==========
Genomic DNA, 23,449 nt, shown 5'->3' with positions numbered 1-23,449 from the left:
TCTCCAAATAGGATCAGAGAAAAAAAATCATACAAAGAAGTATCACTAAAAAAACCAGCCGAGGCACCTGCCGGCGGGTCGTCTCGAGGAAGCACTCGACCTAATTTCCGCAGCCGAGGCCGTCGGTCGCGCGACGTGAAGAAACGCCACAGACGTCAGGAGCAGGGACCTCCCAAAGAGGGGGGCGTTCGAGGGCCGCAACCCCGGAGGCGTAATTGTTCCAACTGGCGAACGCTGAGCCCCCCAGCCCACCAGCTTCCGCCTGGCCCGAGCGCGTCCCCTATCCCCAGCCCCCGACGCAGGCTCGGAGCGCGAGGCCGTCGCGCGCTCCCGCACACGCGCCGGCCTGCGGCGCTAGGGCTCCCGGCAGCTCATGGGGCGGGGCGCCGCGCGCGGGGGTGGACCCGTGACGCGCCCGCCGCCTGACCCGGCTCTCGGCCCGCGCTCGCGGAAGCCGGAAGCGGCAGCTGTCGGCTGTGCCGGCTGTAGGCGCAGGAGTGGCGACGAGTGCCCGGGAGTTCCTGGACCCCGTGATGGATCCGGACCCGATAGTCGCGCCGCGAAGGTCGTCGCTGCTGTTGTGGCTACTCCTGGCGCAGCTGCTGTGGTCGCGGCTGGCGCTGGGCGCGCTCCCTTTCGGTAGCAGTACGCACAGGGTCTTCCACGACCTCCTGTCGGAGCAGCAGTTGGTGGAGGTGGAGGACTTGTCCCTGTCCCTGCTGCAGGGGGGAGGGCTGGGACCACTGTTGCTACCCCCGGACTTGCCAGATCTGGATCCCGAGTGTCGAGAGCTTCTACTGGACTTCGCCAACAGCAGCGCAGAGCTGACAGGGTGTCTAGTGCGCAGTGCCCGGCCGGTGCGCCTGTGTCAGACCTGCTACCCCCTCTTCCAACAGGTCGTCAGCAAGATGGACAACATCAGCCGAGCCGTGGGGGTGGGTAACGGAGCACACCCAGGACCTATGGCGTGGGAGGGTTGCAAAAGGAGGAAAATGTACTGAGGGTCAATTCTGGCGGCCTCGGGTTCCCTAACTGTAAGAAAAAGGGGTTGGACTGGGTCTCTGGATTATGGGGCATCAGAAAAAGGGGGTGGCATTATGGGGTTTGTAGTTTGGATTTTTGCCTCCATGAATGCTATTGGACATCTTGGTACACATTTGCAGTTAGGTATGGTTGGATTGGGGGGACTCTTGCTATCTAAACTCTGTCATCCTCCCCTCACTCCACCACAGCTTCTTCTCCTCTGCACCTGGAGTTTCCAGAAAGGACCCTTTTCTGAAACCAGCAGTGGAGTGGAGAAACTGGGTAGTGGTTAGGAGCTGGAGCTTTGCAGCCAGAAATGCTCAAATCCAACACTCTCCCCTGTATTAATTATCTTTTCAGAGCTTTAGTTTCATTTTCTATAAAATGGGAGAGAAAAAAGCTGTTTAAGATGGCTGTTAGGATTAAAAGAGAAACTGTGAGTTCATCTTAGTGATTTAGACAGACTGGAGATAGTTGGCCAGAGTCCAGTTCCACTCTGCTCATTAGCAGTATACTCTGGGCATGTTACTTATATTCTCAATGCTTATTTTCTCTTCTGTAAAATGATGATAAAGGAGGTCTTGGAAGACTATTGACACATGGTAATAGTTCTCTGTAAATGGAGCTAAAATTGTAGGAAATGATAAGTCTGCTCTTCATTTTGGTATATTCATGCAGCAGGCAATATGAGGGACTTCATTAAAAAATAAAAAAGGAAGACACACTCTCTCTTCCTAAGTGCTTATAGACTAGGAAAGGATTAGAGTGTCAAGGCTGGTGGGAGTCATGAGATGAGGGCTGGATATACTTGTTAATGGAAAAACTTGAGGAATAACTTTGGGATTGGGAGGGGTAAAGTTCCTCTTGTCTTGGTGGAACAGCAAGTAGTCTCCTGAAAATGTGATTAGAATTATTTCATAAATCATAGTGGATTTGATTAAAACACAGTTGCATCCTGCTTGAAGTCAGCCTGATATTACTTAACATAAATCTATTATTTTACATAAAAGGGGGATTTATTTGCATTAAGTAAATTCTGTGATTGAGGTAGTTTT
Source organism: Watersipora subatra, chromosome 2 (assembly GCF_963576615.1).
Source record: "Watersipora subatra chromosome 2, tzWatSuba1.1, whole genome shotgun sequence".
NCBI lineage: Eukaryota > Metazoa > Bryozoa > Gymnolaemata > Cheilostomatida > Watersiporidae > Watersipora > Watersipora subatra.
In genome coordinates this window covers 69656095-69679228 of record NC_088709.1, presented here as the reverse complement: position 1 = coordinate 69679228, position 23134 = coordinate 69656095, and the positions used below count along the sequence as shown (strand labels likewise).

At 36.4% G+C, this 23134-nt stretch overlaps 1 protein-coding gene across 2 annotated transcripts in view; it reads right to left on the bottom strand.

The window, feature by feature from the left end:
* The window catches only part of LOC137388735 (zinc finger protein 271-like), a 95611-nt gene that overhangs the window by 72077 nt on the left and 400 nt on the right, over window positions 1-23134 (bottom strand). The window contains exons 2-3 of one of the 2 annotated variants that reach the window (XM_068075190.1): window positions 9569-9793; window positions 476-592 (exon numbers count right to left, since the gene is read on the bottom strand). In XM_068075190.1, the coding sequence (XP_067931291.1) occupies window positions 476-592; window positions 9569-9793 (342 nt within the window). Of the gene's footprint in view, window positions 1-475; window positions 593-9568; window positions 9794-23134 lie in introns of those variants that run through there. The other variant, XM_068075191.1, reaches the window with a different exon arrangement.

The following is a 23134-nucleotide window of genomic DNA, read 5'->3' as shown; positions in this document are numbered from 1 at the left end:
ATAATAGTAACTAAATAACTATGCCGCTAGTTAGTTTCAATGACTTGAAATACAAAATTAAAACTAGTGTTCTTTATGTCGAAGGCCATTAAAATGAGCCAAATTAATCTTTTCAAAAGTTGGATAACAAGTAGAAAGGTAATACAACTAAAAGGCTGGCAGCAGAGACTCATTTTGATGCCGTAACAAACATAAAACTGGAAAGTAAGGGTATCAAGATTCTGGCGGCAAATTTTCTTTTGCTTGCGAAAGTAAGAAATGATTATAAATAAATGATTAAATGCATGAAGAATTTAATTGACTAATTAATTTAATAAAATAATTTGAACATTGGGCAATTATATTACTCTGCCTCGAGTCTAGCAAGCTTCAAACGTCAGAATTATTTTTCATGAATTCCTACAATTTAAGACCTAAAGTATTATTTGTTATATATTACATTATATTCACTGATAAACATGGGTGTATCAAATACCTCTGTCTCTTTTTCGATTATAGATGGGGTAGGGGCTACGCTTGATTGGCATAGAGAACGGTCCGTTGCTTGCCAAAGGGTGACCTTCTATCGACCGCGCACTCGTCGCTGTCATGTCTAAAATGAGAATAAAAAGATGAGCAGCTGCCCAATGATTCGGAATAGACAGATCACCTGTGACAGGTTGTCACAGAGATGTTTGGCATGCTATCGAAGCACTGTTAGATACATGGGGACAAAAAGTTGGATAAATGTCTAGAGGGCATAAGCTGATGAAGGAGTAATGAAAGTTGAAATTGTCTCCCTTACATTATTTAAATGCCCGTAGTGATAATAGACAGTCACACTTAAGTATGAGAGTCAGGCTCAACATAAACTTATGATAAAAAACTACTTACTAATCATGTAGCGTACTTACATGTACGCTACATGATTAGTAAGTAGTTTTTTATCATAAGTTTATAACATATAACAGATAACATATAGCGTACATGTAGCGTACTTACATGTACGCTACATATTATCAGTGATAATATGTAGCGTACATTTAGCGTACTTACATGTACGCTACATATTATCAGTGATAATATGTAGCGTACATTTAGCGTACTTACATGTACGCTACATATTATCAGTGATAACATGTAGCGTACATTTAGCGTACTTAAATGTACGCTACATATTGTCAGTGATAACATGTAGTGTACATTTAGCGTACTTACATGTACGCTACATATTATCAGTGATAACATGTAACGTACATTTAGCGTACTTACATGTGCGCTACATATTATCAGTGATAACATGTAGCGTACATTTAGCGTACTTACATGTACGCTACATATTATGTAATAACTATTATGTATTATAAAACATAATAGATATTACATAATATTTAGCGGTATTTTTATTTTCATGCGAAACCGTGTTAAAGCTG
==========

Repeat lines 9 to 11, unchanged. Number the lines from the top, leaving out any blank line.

* The window catches only part of LOC137388735 (zinc finger protein 271-like), a 95611-nt gene that overhangs the window by 72077 nt on the left and 400 nt on the right, over window positions 1-23134 (bottom strand). The window contains exons 2-3 of one of the 2 annotated variants that reach the window (XM_068075190.1): window positions 9569-9793; window positions 476-592 (exon numbers count right to left, since the gene is read on the bottom strand). In XM_068075190.1, the coding sequence (XP_067931291.1) occupies window positions 476-592; window positions 9569-9793 (342 nt within the window). Of the gene's footprint in view, window positions 1-475; window positions 593-9568; window positions 9794-23134 lie in introns of those variants that run through there. The other variant, XM_068075191.1, reaches the window with a different exon arrangement.

The following is a 23134-nucleotide window of genomic DNA, read 5'->3' as shown; positions in this document are numbered from 1 at the left end:
ATAATAGTAACTAAATAACTATGCCGCTAGTTAGTTTCAATGACTTGAAATACAAAATTAAAACTAGTGTTCTTTATGTCGAAGGCCATTAAAATGAGCCAAATTAATCTTTTCAAAAGTTGGATAACAAGTAGAAAGGTAATACAACTAAAAGGCTGGCAGCAGAGACTCATTTTGATGCCGTAACAAACATAAAACTGGAAAGTAAGGGTATCAAGATTCTGGCGGCAAATTTTCTTTTGCTTGCGAAAGTAAGAAATGATTATAAATAAATGATTAAATGCATGAAGAATTTAATTGACTAATTAATTTAATAAAATAATTTGAACATTGGGCAATTATATTACTCTGCCTCGAGTCTAGCAAGCTTCAAACGTCAGAATTATTTTTCATGAATTCCTACAATTTAAGACCTAAAGTATTATTTGTTATATATTACATTATATTCACTGATAAACATGGGTGTATCAAATACCTCTGTCTCTTTTTCGATTATAGATGGGGTAGGGGCTACGCTTGATTGGCATAGAGAACGGTCCGTTGCTTGCCAAAGGGTGACCTTCTATCGACCGCGCACTCGTCGCTGTCATGTCTAAAATGAGAATAAAAAGATGAGCAGCTGCCCAATGATTCGGAATAGACAGATCACCTGTGACAGGTTGTCACAGAGATGTTTGGCATGCTATCGAAGCACTGTTAGATACATGGGGACAAAAAGTTGGATAAATGTCTAGAGGGCATAAGCTGATGAAGGAGTAATGAAAGTTGAAATTGTCTCCCTTACATTATTTAAATGCCCGTAGTGATAATAGACAGTCACACTTAAGTATGAGAGTCAGGCTCAACATAAACTTATGATAAAAAACTACTTACTAATCATGTAGCGTACTTACATGTACGCTACATGATTAGTAAGTAGTTTTTTATCATAAGTTTATAACATATAACAGATAACATATAGCGTACATGTAGCGTACTTACATGTACGCTACATATTATCAGTGATAATATGTAGCGTACATTTAGCGTACTTACATGTACGCTACATATTATCAGTGATAATATGTAGCGTACATTTAGCGTACTTACATGTACGCTACATATTATCAGTGATAACATGTAGCGTACATTTAGCGTACTTAAATGTACGCTACATATTGTCAGTGATAACATGTAGTGTACATTTAGCGTACTTACATGTACGCTACATATTATCAGTGATAACATGTAACGTACATTTAGCGTACTTACATGTGCGCTACATATTATCAGTGATAACATGTAGCGTACATTTAGCGTACTTACATGTACGCTACATATTATGTAATAACTATTATGTATTATAAAACATAATAGATATTACATAATATTTAGCGGTATTTTTATTTTCATGCGAAACCGTGTTAAAGCTG